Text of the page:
The Oakland housing market has generated a slew of headlines over the last year or so, mainly the result of fierce competition and rapid home-price gains.
While prices are expected to continue rising to some degree in 2017, the market could be headed for a cooldown. This is based on a 2017 Oakland housing market forecast issued by Zillow and other sources.
Oakland Housing Market Forecast for 2017
According to the real estate analysis firm Zillow, home prices in Oakland, California rose by a whopping 11.9% between November 2015 and November 2016. This should come as no surprise to those who actually live in the city, given all of the media coverage. By many measures, Oakland was one of the hottest housing markets in California during 2016.
According to a Bloomberg article published back in August of this year:
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“Oakland is the hottest residential real estate market in the Bay Area,” said Kenneth Rosen, chairman of the Fisher Center for Real Estate and Urban Economics at the University of California, Berkeley. “It’s still expensive, but it’s more affordable” [than San Francisco].
Looking forward, however, the forecast for Oakland’s housing market in 2017 suggests a much slower rate of appreciation. Zillow, for instance, has predicted a home-price increase of only 2.6% for the 12-month period ending in November 2017. That’s compared to a gain of nearly 12% during the previous 12 months.
This is actually a good thing. Home prices in this market need to slow down to more sustainable levels. For many people, including economists and future home buyers in the area, a slowing of home price appreciation would be welcomed at this point. It would be a return to normalcy and sustainability.
A Real Estate Slowdown Ahead?
The predicted slowdown in Oakland home prices is part of a broader, nationwide cooling trend, according to housing analysts and economists. In many U.S. cities (though not all), house values are expected to rise more slowly in 2017 compared to the last year.
According to Daren Blomquist, senior vice president of ATTOM Data Solutions (which owns RealtyTrac.com), home sales could decelerate next year as well:
“Based on bellwether markets across the country, where sales volume has been decreasing often for several months, I would expect sales volume nationally also to slow down in 2017,” Blomquist said.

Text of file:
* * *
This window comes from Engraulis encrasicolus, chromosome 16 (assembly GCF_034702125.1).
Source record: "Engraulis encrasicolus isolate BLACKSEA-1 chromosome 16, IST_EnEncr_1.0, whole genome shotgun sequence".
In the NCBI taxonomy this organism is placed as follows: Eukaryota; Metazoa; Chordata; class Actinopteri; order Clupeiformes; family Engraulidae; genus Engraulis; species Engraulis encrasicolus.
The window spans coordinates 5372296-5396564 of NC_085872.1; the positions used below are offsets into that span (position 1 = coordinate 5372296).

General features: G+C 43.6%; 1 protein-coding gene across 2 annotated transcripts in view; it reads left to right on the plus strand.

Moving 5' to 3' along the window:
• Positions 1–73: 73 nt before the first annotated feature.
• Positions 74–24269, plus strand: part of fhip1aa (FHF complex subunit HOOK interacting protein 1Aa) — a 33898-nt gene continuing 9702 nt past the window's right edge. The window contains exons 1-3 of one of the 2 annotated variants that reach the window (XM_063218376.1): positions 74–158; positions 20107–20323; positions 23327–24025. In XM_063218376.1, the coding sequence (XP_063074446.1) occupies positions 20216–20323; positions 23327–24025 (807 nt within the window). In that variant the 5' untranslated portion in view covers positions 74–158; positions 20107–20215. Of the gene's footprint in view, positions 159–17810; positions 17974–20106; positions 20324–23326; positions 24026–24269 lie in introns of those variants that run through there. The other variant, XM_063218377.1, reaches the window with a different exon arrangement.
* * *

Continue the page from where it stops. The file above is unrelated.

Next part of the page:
Mortgage Rates Inching Upward?
Rising home prices are one concern for future home buyers in Oakland. Rising mortgage rates are another. While 30-year mortgage rates have been hovering below 4% (on average) for most of 2016, they are expected to rise gradually in 2017.
When this article was published, in November of 2016, the average rate for a 30-year fixed mortgage loan was 3.57%. That was based on the weekly survey conducted by Freddie Mac. Analysts with the Mortgage Bankers Association (MBA) expect that average to rise to around 3.7% by the end of this year, and climb above 4% during 2017.
Here is MBA’s quarterly forecasts for 30-year loan rates, from their November forecast:
- Q1 2017: 3.9%
- Q2 2017: 4.1%
- Q3 2017: 4.3%
- Q4 2017: 4.4%
Should I Buy a House in Oakland?
If you’re in the market to buy a house in Oakland, you might benefit from doing it sooner rather than later. While home prices are expected to rise more slowly in 2017, they will most likely continue rising to some degree. So buyers who postpone their purchases until later in 2017 could end up paying more for a home.
Additionally, experts anticipate that mortgage rates will rise gradually over the coming months. This, combined with rising house values, could erode your buying power and make it harder to afford a suitable home. So the case could be made for buying sooner, rather than later.
Of course, all of this is based on forecasts for the Oakland housing market, and such forecasts don’t always pan out. But it’s worth considering.
Disclaimers: This article includes predictions for the Oakland, California real estate market in 2017. Such forward-looking statements were provided by third parties not associated with our company. We have simply compiled them here, and added our own commentary, for the benefit of our readers.